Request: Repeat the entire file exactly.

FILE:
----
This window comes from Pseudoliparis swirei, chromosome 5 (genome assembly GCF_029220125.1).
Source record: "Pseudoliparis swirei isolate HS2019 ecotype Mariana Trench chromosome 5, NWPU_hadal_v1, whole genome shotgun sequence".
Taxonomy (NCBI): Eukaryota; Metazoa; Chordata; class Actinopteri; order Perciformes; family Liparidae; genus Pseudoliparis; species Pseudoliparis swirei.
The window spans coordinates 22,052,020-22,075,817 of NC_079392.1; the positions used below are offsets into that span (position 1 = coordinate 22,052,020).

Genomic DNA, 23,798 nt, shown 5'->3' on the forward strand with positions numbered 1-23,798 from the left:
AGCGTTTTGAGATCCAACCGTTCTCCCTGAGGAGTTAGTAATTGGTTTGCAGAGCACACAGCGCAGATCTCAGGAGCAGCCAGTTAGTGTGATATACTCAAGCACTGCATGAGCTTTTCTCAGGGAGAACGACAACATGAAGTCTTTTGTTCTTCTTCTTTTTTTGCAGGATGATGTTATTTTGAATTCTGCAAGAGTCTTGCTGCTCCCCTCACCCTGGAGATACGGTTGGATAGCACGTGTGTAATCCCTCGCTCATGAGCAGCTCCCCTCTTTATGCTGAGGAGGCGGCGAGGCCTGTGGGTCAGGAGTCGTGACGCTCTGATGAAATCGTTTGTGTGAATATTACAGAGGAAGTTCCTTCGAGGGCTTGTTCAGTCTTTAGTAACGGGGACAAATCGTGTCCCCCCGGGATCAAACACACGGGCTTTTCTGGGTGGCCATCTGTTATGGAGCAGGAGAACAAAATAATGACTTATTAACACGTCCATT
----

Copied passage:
This window comes from Pseudoliparis swirei, chromosome 5 (genome assembly GCF_029220125.1).
Source record: "Pseudoliparis swirei isolate HS2019 ecotype Mariana Trench chromosome 5, NWPU_hadal_v1, whole genome shotgun sequence".
Taxonomy (NCBI): Eukaryota; Metazoa; Chordata; class Actinopteri; order Perciformes; family Liparidae; genus Pseudoliparis; species Pseudoliparis swirei.
The window spans coordinates 22,052,020-22,075,817 of NC_079392.1; the positions used below are offsets into that span (position 1 = coordinate 22,052,020).

Genomic DNA, 23,798 nt, shown 5'->3' on the forward strand with positions numbered 1-23,798 from the left:
AGCGTTTTGAGATCCAACCGTTCTCCCTGAGGAGTTAGTAATTGGTTTGCAGAGCACACAGCGCAGATCTCAGGAGCAGCCAGTTAGTGTGATATACTCAAGCACTGCATGAGCTTTTCTCAGGGAGAACGACAACATGAAGTCTTTTGTTCTTCTTCTTTTTTTGCAGGATGATGTTATTTTGAATTCTGCAAGAGTCTTGCTGCTCCCCTCACCCTGGAGATACGGTTGGATAGCACGTGTGTAATCCCTCGCTCATGAGCAGCTCCCCTCTTTATGCTGAGGAGGCGGCGAGGCCTGTGGGTCAGGAGTCGTGACGCTCTGATGAAATCGTTTGTGTGAATATTACAGAGGAAGTTCCTTCGAGGGCTTGTTCAGTCTTTAGTAACGGGGACAAATCGTGTCCCCCCGGGATCAAACACACGGGCTTTTCTGGGTGGCCATCTGTTATGGAGCAGGAGAACAAAATAATGACTTATTAACACGTCCATT